Get Fit TN

State Provides Tools to Help Residents Shape Up

New decade … same old resolutions.
At the stroke of midnight on Dec. 31, Tennesseans from the northeast corner to the Mississippi River made similar vows … to make 2010 the year they finally lose weight/quit smoking/start exercising. In short, this is the year to get healthier.
But maybe … just maybe … this year will be different.
While it’s inevitable that some will falter, many others will strengthen their resolve and recognize that even small changes can ultimately pay big dividends. To make it easier to keep committed, the Tennessee Department of Health features a host of free tools on their interactive Web site:
Click through the site, and you quickly discover the types of features touted by national programs that charge stout fees. There are numerous calculators to figure everything from the money saved by quitting smoking to the number of calories that must be burned to reach a goal weight. The fitness tracker and nutrition tracker allow users to set goals and chart progress.
There’s an online food journal with a link to the USDA’s caloric database of more than 7,500 foods … including fast food options. Want to find a fun run or health fair? Check out the event calendar. Have a question about nutrition? Go to the “Ask a Dietician” section. Want to cook healthier at home? Try the link to easy, affordable recipes. Wondering if there’s a silver lining to housework? Check out the number of calories burned while dusting and vacuuming. There’s a place to enter fitness goals, health goals, keep up with lab results and track your progress. And it’s all free.
Tennessee Department of Health Commissioner Susan R. Cooper, MSN, RN, said although the site isn’t new, it is continually evolving. She noted the concept was born from research undertaken to launch Project Diabetes. A rudimentary Get Fit site was up by late 2006 with bells and whistles being added since then. Although designed with Tennesseans in mind, Cooper said the site has attracted users from across the United States and even foreign countries.
“We hear that it’s one of the best free tools out there to support the journey to becoming more healthy,” she said. Cooper added that although it’s an excellent resource in the fight against obesity, it is truly designed for people at every fitness level. As with the Project Diabetes concept, Get Fit’s online tools can assist users as part of a treatment strategy or as a preventative measure. Cooper said almost anything with a number could be recorded, such as blood glucose, blood pressure and weight. The tracking options even allow users to download graphs to share with healthcare providers.
At the core of the site is the ability to customize features to meet users where they are … from reforming couch potato to athlete. “There’s not a ‘one size fits all’ when it comes to health and fitness,” said Cooper. “There’s an optimum level of fitness for everybody, and it’s a personal journey.”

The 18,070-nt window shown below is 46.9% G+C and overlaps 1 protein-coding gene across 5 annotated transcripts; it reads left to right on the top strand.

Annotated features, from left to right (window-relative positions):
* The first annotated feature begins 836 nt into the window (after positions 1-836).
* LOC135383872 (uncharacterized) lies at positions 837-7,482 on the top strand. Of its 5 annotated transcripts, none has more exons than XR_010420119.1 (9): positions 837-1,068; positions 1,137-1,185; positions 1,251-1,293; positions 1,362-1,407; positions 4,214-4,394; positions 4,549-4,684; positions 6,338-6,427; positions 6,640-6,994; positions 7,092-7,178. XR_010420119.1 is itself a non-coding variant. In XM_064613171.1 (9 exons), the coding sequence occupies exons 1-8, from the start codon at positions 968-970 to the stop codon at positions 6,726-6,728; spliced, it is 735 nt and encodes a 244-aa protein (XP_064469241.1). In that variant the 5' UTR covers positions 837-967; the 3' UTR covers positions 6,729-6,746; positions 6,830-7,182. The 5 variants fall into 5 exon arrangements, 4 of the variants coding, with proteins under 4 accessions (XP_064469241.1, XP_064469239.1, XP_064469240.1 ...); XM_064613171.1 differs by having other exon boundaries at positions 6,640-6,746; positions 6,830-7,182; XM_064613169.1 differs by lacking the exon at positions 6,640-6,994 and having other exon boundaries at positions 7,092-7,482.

To make it easier to begin that journey, the team was adamant that cost not be a stumbling block. “Economic issues should not be barriers to helping any Tennessean either achieve or maintain a healthy level of fitness,” Cooper stated unequivocally. “We truly believe that if we’re going to underpin everything we do to protecting, promoting and improving health … which is what we do … then we need to invest in Tennesseans, and they need to have ready access to free tools.”
Although designed with personal goals in mind, the site also works well for small businesses as a workplace wellness program. Companies from around the state have used it to create team challenges and encourage employees to take steps … often literally … to become healthier. Cooper said Tennessee State Government issued a challenge across all departments last spring to “March to the Moon,” which totals about 240,000 miles of walking. While participants fell a bit short at month’s end, the competition turned quite a few into walking converts. “It encouraged folks to be a little more active,” said Cooper. “Our mantra from day one has been ‘start where you are.’ This is not about making marathon runners. If you’re not exercising today, move a little. Five minutes becomes 10 minutes, which quickly becomes 30 minutes.”
The good news for a state that typically ranks in the basement when it comes to making healthy behavioral choices is that numbers are beginning to look a little better. “We’ve seen our prevalence rates of diabetes fall for the first time. We know it’s just one data point, but it’s moving,” Cooper said. She added, the state has also recently seen a statistically significant decrease in the number of deaths from cardiovascular disease, and the adult smoking rate was 5 percent lower in 2008 than it was in 1996.
While no one initiative can take credit for improved statistics, the combination of increased awareness and committed resources is beginning to have an impact. After all, when it comes to keeping resolutions, having the proper tools is a powerful motivator to stay the course.